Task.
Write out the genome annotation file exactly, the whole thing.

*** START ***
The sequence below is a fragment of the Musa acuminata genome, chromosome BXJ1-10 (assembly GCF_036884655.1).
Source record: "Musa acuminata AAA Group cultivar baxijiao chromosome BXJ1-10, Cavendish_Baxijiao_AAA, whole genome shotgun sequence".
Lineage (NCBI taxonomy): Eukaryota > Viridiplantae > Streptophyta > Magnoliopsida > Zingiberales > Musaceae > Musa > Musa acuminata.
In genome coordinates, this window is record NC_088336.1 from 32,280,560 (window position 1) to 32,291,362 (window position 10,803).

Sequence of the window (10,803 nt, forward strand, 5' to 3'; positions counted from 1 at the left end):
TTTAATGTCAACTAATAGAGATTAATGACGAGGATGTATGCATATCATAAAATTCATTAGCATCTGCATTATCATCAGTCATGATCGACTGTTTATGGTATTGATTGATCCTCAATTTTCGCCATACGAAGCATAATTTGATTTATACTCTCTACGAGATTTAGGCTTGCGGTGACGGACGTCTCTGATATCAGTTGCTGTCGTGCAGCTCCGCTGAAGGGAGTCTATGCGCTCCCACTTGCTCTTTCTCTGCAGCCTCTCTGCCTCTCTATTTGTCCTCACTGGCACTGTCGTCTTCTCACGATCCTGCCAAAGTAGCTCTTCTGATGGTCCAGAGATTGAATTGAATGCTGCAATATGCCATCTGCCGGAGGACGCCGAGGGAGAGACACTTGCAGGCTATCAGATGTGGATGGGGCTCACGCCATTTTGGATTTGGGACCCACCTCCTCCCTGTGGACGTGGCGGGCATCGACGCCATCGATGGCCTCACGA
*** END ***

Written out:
The sequence below is a fragment of the Musa acuminata genome, chromosome BXJ1-10 (assembly GCF_036884655.1).
Source record: "Musa acuminata AAA Group cultivar baxijiao chromosome BXJ1-10, Cavendish_Baxijiao_AAA, whole genome shotgun sequence".
Lineage (NCBI taxonomy): Eukaryota > Viridiplantae > Streptophyta > Magnoliopsida > Zingiberales > Musaceae > Musa > Musa acuminata.
In genome coordinates, this window is record NC_088336.1 from 32,280,560 (window position 1) to 32,291,362 (window position 10,803).

Sequence of the window (10,803 nt, forward strand, 5' to 3'; positions counted from 1 at the left end):
TTTAATGTCAACTAATAGAGATTAATGACGAGGATGTATGCATATCATAAAATTCATTAGCATCTGCATTATCATCAGTCATGATCGACTGTTTATGGTATTGATTGATCCTCAATTTTCGCCATACGAAGCATAATTTGATTTATACTCTCTACGAGATTTAGGCTTGCGGTGACGGACGTCTCTGATATCAGTTGCTGTCGTGCAGCTCCGCTGAAGGGAGTCTATGCGCTCCCACTTGCTCTTTCTCTGCAGCCTCTCTGCCTCTCTATTTGTCCTCACTGGCACTGTCGTCTTCTCACGATCCTGCCAAAGTAGCTCTTCTGATGGTCCAGAGATTGAATTGAATGCTGCAATATGCCATCTGCCGGAGGACGCCGAGGGAGAGACACTTGCAGGCTATCAGATGTGGATGGGGCTCACGCCATTTTGGATTTGGGACCCACCTCCTCCCTGTGGACGTGGCGGGCATCGACGCCATCGATGGCCTCACGA